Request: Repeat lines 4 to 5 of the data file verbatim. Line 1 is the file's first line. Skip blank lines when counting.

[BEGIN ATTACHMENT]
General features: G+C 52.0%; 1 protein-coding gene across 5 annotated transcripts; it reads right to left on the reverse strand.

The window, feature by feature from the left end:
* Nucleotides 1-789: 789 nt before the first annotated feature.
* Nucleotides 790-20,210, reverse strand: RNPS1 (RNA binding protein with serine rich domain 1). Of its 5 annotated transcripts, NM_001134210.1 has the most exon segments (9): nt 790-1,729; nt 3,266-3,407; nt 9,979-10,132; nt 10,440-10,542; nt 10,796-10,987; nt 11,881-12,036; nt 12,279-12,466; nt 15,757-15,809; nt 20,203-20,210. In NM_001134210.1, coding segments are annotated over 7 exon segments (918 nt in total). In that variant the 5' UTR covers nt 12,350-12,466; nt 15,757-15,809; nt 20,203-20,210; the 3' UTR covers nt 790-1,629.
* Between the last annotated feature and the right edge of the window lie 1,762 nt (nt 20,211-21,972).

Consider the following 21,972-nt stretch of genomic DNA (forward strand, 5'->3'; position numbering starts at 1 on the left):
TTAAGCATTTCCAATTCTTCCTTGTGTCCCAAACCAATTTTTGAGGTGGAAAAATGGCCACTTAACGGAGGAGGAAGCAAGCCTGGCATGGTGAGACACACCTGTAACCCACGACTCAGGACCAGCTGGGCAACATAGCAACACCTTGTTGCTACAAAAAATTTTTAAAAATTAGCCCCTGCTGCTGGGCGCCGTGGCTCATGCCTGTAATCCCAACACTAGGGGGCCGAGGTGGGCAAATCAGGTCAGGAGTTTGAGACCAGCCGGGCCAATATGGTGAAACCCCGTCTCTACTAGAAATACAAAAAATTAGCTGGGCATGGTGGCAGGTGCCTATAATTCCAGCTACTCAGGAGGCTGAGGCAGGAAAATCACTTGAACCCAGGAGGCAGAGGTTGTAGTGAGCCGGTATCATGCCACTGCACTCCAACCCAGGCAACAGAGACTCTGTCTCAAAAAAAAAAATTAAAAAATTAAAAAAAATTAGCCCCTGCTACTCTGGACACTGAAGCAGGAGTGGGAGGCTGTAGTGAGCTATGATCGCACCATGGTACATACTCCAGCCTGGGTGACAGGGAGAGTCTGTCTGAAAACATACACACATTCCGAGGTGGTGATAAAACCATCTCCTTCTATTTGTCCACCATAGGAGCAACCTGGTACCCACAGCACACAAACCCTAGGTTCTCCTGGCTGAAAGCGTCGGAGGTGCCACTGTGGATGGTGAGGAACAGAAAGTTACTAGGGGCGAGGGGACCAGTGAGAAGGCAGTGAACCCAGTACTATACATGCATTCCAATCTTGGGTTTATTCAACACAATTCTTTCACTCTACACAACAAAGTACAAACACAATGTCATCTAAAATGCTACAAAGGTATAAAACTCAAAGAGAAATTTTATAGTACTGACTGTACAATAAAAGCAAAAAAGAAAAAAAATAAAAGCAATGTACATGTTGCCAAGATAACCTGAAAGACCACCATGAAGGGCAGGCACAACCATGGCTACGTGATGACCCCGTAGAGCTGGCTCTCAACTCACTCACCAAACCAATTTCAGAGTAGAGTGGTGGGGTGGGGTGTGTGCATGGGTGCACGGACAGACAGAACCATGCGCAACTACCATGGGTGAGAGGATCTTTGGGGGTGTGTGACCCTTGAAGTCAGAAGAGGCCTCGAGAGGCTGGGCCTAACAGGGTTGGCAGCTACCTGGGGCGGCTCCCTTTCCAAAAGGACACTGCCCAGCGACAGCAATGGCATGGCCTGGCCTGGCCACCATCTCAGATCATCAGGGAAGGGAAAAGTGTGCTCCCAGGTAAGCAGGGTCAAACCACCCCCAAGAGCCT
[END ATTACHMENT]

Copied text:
* Nucleotides 790-20,210, reverse strand: RNPS1 (RNA binding protein with serine rich domain 1). Of its 5 annotated transcripts, NM_001134210.1 has the most exon segments (9): nt 790-1,729; nt 3,266-3,407; nt 9,979-10,132; nt 10,440-10,542; nt 10,796-10,987; nt 11,881-12,036; nt 12,279-12,466; nt 15,757-15,809; nt 20,203-20,210. In NM_001134210.1, coding segments are annotated over 7 exon segments (918 nt in total). In that variant the 5' UTR covers nt 12,350-12,466; nt 15,757-15,809; nt 20,203-20,210; the 3' UTR covers nt 790-1,629.
* Between the last annotated feature and the right edge of the window lie 1,762 nt (nt 20,211-21,972).